Human adversaries drop from ships, run from their spawn points to cover, and generally try to pin Isaac Clarke down, none of which is entertaining to play through. The only joy I got from having human enemies in the game at all was when Necromorphs would storm the field and I could watch the humans flee and die. As a series, Dead Space has played host to an incredible fiction, but letting the Unitologist opposition dictate gameplay is a huge mistake.

Thankfully, these religious terrorists play a small role in the experience and players will find a wealth of now pitch-perfect action and tension. When you arrive on Tau Volantis and start meandering around in the violent snowstorm covering the planet's secrets, it's easy to get turned around.

That's because several sections of the game are actually expansive, explorable maps, complete with optional objectives and hidden loot. Patient, eagle-eyed players have always been rewarded in the series, but these hidden paths and alternative objectives lead to riches beyond your imagination.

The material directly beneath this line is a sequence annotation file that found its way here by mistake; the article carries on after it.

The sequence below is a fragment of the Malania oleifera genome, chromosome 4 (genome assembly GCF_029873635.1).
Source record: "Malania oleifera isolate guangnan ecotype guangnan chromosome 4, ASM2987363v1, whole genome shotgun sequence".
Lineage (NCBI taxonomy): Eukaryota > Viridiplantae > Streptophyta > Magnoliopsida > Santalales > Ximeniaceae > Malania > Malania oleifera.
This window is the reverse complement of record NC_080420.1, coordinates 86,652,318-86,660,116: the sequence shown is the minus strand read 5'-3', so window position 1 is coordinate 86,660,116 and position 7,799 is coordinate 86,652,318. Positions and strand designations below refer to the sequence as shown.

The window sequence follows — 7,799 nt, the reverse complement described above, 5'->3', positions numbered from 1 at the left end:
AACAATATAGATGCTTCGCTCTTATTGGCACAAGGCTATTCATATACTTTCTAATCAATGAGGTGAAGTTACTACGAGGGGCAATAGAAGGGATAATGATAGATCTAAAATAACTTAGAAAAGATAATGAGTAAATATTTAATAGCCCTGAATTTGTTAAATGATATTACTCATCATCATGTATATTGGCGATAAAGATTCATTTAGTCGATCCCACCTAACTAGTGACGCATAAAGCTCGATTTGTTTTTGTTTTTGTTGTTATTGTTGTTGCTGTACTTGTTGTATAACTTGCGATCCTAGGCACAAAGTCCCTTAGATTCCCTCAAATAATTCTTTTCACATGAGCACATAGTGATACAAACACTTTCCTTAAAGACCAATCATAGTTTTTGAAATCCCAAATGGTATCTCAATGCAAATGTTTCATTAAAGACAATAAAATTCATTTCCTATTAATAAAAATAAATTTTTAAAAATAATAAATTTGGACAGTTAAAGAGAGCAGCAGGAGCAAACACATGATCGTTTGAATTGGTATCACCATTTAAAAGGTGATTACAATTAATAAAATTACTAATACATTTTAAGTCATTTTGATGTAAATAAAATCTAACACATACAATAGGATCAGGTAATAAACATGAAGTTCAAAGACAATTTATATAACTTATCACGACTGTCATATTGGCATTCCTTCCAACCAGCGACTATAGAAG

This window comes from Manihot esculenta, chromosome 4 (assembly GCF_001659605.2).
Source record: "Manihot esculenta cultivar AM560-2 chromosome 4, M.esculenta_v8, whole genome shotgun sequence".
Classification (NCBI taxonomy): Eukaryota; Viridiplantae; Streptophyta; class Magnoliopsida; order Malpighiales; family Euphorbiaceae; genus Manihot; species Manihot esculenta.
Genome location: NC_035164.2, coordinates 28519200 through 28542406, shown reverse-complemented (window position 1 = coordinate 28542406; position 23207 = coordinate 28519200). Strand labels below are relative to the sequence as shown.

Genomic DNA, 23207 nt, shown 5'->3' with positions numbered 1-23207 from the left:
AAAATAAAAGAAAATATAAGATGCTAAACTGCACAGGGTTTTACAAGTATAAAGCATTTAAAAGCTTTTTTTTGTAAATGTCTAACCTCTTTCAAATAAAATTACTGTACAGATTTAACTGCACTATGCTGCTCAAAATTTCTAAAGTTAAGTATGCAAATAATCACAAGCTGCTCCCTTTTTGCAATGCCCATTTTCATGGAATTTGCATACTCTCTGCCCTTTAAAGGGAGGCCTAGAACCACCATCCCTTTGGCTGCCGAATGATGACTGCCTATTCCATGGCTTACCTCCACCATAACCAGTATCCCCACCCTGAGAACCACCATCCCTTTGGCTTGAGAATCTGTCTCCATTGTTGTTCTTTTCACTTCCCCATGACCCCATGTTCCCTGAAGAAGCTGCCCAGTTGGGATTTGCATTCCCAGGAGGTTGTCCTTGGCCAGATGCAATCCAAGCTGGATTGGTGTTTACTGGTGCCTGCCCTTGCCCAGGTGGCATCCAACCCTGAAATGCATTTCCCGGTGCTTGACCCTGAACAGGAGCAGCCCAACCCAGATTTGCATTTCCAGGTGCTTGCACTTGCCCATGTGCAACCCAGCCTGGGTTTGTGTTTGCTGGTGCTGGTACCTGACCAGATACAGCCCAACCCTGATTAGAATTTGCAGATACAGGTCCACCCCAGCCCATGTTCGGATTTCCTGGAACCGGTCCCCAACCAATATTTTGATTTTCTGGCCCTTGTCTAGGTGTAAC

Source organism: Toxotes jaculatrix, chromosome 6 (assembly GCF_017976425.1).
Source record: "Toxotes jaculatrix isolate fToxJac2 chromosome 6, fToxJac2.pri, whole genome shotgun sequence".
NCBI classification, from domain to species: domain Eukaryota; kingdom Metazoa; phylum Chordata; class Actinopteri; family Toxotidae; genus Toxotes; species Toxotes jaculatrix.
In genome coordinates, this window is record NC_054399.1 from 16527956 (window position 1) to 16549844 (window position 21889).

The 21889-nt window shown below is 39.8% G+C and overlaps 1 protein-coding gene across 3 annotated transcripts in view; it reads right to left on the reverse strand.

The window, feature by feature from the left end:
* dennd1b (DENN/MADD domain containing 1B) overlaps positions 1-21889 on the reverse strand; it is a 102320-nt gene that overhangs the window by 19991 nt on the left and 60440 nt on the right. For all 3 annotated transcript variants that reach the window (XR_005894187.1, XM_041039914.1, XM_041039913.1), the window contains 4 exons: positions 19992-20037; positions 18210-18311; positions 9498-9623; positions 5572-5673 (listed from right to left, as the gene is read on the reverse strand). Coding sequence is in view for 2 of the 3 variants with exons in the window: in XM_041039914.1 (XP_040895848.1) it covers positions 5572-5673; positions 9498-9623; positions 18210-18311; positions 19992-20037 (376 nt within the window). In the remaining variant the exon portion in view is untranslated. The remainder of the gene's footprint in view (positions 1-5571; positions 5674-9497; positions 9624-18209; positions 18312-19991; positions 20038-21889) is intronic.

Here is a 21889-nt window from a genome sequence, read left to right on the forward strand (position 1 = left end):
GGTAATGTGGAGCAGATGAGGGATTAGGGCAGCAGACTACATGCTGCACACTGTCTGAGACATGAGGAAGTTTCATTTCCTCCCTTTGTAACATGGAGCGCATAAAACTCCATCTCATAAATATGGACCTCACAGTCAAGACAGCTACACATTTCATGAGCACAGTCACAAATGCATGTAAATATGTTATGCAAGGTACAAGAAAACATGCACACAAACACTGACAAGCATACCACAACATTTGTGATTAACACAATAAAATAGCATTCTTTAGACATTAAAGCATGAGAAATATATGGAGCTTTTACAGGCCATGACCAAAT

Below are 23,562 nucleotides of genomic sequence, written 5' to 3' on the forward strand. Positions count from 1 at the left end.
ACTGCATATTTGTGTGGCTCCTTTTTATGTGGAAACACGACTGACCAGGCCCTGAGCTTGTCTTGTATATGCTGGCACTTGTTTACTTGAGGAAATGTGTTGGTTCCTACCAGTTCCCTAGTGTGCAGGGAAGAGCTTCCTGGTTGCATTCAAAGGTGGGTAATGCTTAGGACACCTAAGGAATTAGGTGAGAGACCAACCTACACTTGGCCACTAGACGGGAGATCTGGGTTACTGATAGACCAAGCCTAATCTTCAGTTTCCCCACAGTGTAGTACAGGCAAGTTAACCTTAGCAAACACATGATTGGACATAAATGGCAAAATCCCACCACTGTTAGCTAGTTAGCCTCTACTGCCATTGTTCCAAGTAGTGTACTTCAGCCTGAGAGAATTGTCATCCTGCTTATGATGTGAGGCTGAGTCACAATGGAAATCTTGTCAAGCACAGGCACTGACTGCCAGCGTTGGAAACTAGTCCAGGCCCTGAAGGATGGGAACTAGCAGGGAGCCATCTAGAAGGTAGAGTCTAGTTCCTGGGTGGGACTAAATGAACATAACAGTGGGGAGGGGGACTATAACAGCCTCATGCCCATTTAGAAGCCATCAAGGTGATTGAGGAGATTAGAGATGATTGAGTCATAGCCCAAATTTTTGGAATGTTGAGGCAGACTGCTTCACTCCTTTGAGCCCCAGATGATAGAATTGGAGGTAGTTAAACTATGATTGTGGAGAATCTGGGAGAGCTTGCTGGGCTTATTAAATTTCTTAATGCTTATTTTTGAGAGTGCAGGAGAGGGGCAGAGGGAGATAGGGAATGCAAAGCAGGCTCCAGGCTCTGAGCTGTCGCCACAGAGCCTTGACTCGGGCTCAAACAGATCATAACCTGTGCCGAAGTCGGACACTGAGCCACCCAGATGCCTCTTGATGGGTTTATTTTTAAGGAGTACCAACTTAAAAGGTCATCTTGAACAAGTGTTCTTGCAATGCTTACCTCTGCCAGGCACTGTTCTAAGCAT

Maybe on your way to a story objective, an elevator has multiple stops. Getting off on the second floor and poking around leads to a keycard, which opens another door, which winds up feeling like a trip down the rabbit hole. Co-op-only missions also extend gameplay, but Dead Space 3 is best played solo first.

That's largely thanks to the unimpeded sense of doom and fear that pervades the solitary experience. Having a partner to squish Necromorphs-with a boot works on so many levels, but players who are worried about the integrity of single player can relax. Necromorphs still jump out of vents or signal audibly that they're about to attack in force. Occasionally my flashlight would catch a blade or spare limb climbing into a vent, leaving a chill to crawl up my spine.

The sound and sights of Dead Space 3 are unparalleled. The soundtrack, effects, textures, and level design hit series highs and never let go. There's not as much variation from chapter to chapter, but the abandoned research vessels, military compounds, and penultimate environments make up for it.